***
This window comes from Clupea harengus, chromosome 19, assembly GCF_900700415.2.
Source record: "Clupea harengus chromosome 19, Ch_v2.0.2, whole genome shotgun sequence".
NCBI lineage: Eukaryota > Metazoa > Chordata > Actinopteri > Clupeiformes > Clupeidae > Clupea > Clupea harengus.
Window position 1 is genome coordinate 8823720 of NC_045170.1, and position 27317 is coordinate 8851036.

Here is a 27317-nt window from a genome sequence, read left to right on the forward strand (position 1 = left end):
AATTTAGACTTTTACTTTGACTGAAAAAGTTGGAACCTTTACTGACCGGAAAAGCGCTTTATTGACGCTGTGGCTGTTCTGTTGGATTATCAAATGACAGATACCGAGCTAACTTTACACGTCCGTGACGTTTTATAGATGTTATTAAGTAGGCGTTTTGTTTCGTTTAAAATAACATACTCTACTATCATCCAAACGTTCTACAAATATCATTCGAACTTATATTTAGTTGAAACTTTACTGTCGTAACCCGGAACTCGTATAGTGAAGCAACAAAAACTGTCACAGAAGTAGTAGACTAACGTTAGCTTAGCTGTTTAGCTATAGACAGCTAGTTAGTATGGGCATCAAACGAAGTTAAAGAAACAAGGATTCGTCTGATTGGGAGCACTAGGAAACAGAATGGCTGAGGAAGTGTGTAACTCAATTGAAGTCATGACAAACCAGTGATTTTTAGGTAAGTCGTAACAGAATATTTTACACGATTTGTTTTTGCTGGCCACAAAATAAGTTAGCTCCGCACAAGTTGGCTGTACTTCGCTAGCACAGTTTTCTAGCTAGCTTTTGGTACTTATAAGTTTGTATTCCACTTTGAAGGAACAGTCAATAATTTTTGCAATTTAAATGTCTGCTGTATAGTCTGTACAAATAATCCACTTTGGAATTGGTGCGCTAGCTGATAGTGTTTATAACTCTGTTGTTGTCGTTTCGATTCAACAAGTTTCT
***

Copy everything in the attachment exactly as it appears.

This window comes from Clupea harengus, chromosome 19, assembly GCF_900700415.2.
Source record: "Clupea harengus chromosome 19, Ch_v2.0.2, whole genome shotgun sequence".
NCBI lineage: Eukaryota > Metazoa > Chordata > Actinopteri > Clupeiformes > Clupeidae > Clupea > Clupea harengus.
Window position 1 is genome coordinate 8823720 of NC_045170.1, and position 27317 is coordinate 8851036.

Here is a 27317-nt window from a genome sequence, read left to right on the forward strand (position 1 = left end):
AATTTAGACTTTTACTTTGACTGAAAAAGTTGGAACCTTTACTGACCGGAAAAGCGCTTTATTGACGCTGTGGCTGTTCTGTTGGATTATCAAATGACAGATACCGAGCTAACTTTACACGTCCGTGACGTTTTATAGATGTTATTAAGTAGGCGTTTTGTTTCGTTTAAAATAACATACTCTACTATCATCCAAACGTTCTACAAATATCATTCGAACTTATATTTAGTTGAAACTTTACTGTCGTAACCCGGAACTCGTATAGTGAAGCAACAAAAACTGTCACAGAAGTAGTAGACTAACGTTAGCTTAGCTGTTTAGCTATAGACAGCTAGTTAGTATGGGCATCAAACGAAGTTAAAGAAACAAGGATTCGTCTGATTGGGAGCACTAGGAAACAGAATGGCTGAGGAAGTGTGTAACTCAATTGAAGTCATGACAAACCAGTGATTTTTAGGTAAGTCGTAACAGAATATTTTACACGATTTGTTTTTGCTGGCCACAAAATAAGTTAGCTCCGCACAAGTTGGCTGTACTTCGCTAGCACAGTTTTCTAGCTAGCTTTTGGTACTTATAAGTTTGTATTCCACTTTGAAGGAACAGTCAATAATTTTTGCAATTTAAATGTCTGCTGTATAGTCTGTACAAATAATCCACTTTGGAATTGGTGCGCTAGCTGATAGTGTTTATAACTCTGTTGTTGTCGTTTCGATTCAACAAGTTTCT